Colloid Stability in Vadose Zone Hanford Sediments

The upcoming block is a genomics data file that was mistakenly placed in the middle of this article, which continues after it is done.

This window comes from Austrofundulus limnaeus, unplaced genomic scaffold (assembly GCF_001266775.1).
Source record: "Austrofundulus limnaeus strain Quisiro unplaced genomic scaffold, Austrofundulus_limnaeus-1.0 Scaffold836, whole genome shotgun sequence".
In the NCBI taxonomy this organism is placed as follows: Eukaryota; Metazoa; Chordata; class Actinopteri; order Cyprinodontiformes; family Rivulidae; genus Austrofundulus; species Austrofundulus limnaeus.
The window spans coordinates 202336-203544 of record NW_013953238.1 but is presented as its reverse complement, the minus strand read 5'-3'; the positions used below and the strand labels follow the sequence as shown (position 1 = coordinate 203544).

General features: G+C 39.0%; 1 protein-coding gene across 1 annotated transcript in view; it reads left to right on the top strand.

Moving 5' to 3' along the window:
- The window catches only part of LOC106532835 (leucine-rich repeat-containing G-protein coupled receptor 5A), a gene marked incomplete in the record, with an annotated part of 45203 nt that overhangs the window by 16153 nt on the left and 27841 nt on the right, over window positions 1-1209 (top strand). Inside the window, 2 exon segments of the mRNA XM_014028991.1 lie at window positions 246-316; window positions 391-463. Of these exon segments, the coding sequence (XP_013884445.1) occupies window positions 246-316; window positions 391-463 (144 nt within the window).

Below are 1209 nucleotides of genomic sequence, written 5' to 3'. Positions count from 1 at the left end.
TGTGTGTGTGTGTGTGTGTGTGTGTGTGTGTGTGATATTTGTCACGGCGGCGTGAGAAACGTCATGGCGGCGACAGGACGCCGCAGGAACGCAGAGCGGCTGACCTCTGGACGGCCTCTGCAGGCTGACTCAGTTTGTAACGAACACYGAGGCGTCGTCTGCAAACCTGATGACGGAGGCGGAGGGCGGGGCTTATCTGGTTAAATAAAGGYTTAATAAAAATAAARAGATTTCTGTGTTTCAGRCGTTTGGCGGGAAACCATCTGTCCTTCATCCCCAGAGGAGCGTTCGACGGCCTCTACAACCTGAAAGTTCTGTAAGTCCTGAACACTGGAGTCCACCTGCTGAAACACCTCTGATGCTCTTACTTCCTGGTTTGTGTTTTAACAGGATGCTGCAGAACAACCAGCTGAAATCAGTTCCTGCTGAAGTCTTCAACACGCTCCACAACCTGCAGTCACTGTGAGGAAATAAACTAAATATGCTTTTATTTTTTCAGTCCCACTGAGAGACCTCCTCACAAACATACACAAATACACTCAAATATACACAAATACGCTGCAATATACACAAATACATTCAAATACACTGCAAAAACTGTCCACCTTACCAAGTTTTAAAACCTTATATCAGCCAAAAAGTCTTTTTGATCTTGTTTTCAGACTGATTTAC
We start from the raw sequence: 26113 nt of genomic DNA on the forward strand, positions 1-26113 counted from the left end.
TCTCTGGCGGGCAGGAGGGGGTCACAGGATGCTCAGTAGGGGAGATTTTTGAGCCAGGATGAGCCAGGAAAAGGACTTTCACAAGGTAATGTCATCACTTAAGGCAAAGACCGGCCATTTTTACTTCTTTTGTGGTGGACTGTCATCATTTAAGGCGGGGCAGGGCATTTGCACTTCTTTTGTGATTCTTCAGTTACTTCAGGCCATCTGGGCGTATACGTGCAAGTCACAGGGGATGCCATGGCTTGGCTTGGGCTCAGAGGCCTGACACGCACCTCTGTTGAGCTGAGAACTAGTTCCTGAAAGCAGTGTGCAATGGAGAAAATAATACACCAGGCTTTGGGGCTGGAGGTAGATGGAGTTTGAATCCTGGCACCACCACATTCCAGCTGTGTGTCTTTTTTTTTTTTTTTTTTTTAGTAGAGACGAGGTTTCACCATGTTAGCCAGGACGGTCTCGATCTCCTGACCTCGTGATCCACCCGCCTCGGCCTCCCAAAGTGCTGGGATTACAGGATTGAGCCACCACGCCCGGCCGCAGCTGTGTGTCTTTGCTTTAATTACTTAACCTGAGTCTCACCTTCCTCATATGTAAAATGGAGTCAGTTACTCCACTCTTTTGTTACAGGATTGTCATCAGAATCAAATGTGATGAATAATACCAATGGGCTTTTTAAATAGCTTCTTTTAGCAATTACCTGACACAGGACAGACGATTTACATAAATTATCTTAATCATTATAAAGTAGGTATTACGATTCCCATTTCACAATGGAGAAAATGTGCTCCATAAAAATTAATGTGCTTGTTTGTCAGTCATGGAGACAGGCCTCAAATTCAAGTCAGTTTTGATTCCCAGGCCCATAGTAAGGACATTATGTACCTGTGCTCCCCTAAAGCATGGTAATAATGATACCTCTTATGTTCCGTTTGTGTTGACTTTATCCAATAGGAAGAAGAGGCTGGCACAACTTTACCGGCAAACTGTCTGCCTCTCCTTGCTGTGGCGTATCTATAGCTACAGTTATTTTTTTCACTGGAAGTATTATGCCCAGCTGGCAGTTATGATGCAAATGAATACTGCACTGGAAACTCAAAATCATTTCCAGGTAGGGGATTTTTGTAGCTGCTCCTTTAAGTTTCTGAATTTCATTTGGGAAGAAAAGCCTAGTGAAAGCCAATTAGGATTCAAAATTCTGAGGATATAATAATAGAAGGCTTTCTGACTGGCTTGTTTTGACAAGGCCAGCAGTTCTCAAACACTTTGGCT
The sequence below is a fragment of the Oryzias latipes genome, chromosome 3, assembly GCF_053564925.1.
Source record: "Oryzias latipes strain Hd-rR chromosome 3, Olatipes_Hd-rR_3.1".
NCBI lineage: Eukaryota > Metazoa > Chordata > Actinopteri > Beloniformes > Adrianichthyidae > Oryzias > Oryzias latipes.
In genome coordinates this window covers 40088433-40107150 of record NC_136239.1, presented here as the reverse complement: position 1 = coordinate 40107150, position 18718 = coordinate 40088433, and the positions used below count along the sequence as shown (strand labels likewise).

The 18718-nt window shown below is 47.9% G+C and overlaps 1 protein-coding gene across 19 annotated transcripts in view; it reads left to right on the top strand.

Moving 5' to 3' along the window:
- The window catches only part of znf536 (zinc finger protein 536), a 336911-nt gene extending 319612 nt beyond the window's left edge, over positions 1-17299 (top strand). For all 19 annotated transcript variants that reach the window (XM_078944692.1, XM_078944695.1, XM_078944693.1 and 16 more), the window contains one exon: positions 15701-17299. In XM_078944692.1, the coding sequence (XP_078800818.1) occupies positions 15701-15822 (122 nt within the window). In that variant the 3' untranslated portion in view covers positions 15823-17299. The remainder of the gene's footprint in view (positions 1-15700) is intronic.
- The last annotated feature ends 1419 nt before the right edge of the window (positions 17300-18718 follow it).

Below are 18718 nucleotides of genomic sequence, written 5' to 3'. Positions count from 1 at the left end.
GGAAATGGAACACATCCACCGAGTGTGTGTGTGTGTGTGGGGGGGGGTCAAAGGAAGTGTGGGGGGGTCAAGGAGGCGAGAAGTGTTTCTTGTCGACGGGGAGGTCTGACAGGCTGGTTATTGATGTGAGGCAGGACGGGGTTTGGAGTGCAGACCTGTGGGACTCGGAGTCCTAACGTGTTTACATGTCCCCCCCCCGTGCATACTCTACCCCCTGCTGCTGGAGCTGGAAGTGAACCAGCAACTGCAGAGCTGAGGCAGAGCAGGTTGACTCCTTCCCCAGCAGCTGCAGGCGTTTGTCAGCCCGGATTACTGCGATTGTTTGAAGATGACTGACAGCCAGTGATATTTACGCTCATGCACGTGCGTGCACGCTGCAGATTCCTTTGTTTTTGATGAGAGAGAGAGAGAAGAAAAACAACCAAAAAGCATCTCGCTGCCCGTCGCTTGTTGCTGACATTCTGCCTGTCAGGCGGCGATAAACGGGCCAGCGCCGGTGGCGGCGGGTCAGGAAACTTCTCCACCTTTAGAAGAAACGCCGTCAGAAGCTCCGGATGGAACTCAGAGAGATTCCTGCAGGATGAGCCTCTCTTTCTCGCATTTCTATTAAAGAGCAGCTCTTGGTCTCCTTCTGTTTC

We experimentally determined colloid stability of natural colloids extracted from vadose zone sediments from the U.S. Department of Energy's Hanford Reservation. We also used reference minerals, kaolinite, montmorillonite, and silica, for comparative purposes. Colloid stability was assessed with two different methods:  the batch turbidity method and dynamic light scattering. Critical coagulation concentra tions (CCCs) were determined for pure Na and pure Ca electrolyte solutions, as well for mimicked Hanford vadose zone pore waters with varying sodium adsorption ratios (SARs). Critical coagulation concentrations obtained from the batch turbidity method were sensitive to initial colloid mass concentrations, settling time, and CCC criteria. The lower the initial colloid concentration and the shorter the settling times were, the larger was the CCC. The CCCs determined from the dynamic light scattering, where diluted colloidal suspensions are used, were not dependent on settling time and arbitrary CCC criteria, so dynamic light scattering is therefore the preferred method to determine colloid stability. The CCC values determined from dynamic light scattering ranged from 90 to 200 mmol/L for Na systems and 1.7 to 3.8 mmol/L for Ca systems. The stability of natural colloids was intermediate between that of pure kaolinite and montmorillonite. The results indicate that colloids in the Hanford vadose zone form stable suspensions, i.e., are in the slow aggregation regime. Nonetheless, due to the long travel times in the vadose zone, nearly all colloids will aggregate and be removed from the water column before reaching groundwater levels.